“Mediocristan” is the world of lawyers and dentists. Learn your craft, and you will make a good living. But there are only so many hours you can bill, and only so many cavities you can fill. You can become “comfortable.” — but you’ll never be “rich” like Bill Gates or Jerry Seinfeld.
“Extremistan” is the world of internet entrepreneurs, hedge fund managers and politics.
In business, an internet entrepreneur like Mark Cuban can make more money selling broadcast.com to Yahoo than a thousand partners at Wall Street law firms make in a lifetime.
In politics, an affable but obscure state lawmaker like Barack Obama earning $60,000 a year, and $32,000 as a lowly instructor at the University of Chicago Law School in 2003, can become President of the United States five years later.
No matter how talented you are and no matter how hard you work, you need a massive dose of luck to become Oprah or Barrack Obama.
As a historian of America’s Gilded Age, Edward T. O’Donnell, pointed out, Horatio Alger was not about rags to riches (Extremistan).
It was about rags to respectability (Mediocristan).
A Model for Luck
On our panel, skeptic Michael Shermer discussed the concept of “luck” and its relationship to “randomness.”
Shermer acknowledged the importance of “randomness” in life and rejected any purported hidden order to the universe. In the end, he prescribed a typically stoic acceptance of life’s random outcomes.
In his book, Frank developed a more formal model on randomness using Monte Carlo simulations that allow you to think about luck rigorously.
Frank ran the model where he assumed that 40% of success is explained by ability, 40% by effort and 20% by mere luck — say, “being at the right place at the right time” at the start of your career.
Frank’s model concluded that even if you accept that 80% of your success is due to talent and hard work, it’s the remaining 20% of luck that determines whether you come out on top.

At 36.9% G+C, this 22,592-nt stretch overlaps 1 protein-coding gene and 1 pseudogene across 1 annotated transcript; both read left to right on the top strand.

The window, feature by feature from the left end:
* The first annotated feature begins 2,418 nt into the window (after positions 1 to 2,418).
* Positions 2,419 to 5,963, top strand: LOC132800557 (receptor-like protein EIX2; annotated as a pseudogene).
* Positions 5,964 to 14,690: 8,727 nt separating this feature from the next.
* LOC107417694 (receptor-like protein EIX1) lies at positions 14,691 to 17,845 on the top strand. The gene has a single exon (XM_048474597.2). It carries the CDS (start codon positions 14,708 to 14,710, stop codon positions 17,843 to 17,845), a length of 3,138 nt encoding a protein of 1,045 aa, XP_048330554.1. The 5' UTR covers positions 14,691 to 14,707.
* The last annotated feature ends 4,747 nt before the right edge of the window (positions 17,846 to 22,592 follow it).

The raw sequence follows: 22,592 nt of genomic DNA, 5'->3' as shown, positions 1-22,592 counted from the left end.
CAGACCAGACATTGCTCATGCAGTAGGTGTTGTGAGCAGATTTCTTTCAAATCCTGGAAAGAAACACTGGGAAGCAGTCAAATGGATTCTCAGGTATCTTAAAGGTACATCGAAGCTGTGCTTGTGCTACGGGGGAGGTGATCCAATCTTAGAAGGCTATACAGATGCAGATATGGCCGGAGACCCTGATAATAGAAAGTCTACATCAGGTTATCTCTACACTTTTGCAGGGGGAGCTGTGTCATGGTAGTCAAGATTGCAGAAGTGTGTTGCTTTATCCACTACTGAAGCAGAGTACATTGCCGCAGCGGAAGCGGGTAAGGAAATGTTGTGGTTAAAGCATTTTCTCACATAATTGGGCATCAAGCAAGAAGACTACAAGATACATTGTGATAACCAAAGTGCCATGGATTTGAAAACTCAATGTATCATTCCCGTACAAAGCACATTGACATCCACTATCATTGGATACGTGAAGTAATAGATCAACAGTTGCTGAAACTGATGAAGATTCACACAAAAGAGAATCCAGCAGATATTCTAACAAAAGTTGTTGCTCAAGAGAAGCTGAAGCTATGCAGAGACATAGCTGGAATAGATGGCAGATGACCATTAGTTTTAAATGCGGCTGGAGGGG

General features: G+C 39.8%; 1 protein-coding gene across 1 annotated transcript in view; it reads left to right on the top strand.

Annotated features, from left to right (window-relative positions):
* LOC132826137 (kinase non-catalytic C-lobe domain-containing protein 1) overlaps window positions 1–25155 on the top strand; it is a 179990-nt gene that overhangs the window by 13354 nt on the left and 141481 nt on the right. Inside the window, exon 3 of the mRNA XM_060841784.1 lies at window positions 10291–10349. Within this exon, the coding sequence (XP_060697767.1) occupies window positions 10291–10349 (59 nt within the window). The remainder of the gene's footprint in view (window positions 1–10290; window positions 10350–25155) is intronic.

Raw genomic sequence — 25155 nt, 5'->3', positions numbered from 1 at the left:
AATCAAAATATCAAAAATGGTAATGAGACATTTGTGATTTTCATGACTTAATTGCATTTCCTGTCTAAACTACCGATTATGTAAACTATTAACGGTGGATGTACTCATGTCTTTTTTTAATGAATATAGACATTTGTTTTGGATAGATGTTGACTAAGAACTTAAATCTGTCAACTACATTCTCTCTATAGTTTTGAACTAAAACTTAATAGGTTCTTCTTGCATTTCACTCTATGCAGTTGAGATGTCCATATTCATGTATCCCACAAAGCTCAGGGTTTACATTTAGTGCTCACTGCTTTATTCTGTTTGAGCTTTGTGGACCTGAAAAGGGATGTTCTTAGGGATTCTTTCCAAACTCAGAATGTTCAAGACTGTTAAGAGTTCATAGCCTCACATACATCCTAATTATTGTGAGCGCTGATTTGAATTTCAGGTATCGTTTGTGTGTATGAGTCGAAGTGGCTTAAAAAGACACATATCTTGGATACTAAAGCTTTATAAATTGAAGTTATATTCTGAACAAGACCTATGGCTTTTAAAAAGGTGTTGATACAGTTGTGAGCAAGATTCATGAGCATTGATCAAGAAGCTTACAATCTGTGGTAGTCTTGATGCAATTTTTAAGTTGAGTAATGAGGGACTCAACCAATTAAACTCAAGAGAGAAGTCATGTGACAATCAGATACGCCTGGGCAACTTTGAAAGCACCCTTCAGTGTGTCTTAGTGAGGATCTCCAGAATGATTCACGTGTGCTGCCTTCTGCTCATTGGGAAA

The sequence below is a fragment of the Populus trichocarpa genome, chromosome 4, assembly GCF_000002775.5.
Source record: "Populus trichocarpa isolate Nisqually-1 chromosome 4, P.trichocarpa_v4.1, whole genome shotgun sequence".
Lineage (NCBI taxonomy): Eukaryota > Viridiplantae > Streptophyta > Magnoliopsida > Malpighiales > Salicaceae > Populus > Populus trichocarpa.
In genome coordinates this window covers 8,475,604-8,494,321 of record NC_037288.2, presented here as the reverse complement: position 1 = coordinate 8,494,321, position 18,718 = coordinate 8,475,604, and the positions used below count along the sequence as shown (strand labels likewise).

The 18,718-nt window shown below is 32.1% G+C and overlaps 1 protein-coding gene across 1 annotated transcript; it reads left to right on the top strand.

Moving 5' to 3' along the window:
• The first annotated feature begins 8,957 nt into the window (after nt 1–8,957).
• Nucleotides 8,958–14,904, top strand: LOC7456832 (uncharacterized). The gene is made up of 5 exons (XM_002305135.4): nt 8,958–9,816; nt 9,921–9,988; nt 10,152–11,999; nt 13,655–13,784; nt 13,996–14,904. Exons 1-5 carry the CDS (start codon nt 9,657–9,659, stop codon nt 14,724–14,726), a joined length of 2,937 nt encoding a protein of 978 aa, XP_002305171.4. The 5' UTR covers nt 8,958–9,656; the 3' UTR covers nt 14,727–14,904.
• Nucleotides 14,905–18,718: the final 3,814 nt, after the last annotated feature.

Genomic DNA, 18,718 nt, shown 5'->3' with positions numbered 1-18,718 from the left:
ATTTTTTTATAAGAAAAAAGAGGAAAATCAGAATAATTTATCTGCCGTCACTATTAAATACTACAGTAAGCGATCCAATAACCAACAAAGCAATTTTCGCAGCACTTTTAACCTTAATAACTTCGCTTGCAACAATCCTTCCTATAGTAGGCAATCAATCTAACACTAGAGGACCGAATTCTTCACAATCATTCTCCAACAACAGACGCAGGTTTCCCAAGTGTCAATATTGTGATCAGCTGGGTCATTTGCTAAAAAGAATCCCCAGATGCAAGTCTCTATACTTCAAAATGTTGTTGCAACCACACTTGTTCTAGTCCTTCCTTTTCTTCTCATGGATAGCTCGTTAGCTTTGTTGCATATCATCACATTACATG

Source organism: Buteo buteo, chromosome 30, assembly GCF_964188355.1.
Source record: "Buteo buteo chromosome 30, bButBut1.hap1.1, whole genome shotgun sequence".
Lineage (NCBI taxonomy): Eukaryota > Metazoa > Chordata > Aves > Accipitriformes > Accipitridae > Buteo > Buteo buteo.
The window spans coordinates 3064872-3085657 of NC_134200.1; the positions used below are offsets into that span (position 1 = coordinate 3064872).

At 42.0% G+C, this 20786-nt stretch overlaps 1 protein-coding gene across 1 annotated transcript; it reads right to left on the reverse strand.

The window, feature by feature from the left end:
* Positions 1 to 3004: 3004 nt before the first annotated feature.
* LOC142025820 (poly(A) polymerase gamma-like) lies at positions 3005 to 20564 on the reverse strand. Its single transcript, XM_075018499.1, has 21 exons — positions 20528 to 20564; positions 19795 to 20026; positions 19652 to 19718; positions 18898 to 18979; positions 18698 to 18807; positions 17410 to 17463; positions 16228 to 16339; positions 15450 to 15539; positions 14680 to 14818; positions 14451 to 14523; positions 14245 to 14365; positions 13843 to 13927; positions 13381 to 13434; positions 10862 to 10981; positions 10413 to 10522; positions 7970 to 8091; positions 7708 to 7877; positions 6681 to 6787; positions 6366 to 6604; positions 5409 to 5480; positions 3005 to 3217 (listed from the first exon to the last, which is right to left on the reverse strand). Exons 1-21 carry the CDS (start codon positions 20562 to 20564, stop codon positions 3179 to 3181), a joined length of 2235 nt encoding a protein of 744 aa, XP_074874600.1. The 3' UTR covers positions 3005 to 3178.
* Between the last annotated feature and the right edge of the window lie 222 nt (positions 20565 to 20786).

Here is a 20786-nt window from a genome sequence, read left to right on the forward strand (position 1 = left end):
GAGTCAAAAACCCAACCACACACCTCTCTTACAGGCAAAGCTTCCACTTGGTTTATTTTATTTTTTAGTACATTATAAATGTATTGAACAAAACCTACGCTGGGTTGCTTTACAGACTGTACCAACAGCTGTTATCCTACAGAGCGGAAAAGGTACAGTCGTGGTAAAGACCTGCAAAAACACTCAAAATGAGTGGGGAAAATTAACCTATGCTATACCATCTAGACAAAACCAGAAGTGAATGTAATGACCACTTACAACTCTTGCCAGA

You see the same divergence of outcomes when you apply a similar Monte Carlo process to your investment portfolio.
I ran a $100,000 portfolio consisting of 60% stock and 40% bonds through Monte Carlo simulator based on historical returns between 1972 and 2016.
Think of the 60% stock position as “hard work” and the 40% bond position as “talent” and the analogy with your life path is clear.
Identical portfolios generated significantly different results, depending on how each asset class performed each year, and in what order those results came.
Monte Carlo simulation results for 10,000 portfolios with $100,000 initial portfolio balance using available asset class data from 1972 to 2016.
Source: Portfolio Visualizer
The median return on the portfolio was $1,557,748, the 75th percentile was $2,289,725 and the 25th percentile was $1,048,677.
The returns to the 75th percentile were over twice that of the 25th percentile returns — again, with the same portfolio. “Randomness” or “luck” accounted for 100% of the difference in returns.
Note that 25th and 75th percentiles aren’t even extremes. The difference between the top 1% to the bottom 1% of returns would probably be at least ten-fold.
And this model does not even consider massive “Black Swan” outliers like the success stories of Barrack Obama and Bill Gates.
The bottom line?
The weight of the evidence is clear.
Whether you call it “luck” or “randomness,” factors out of your control play a massive role in the outcome of your life path.
Hard work and talent are necessary. But they are not sufficient for the greatest success.
As Ed Seykota, the most successful trader on the planet you’ve never heard of, says:
Some people are born smart.
Some people are born lucky.
Some people are smart enough to be born lucky.
In case you missed it, I encourage you to read my e-letter from last week on whether investors can still profit from the huge cobalt rally over the last year.
P.S. I’ll be speaking at the Asset Strategies International’s Vienna Investment and Diversification Summit held Nov. 27-Dec. 3. The Vienna investment summit offers access to global experts who will share with you advice usually reserved for the world’s financial elite. Space is limited to just 50 people, so act NOW before its too late! Please call 800-638-7640 ext, 113, to make your reservation. For more information, click here.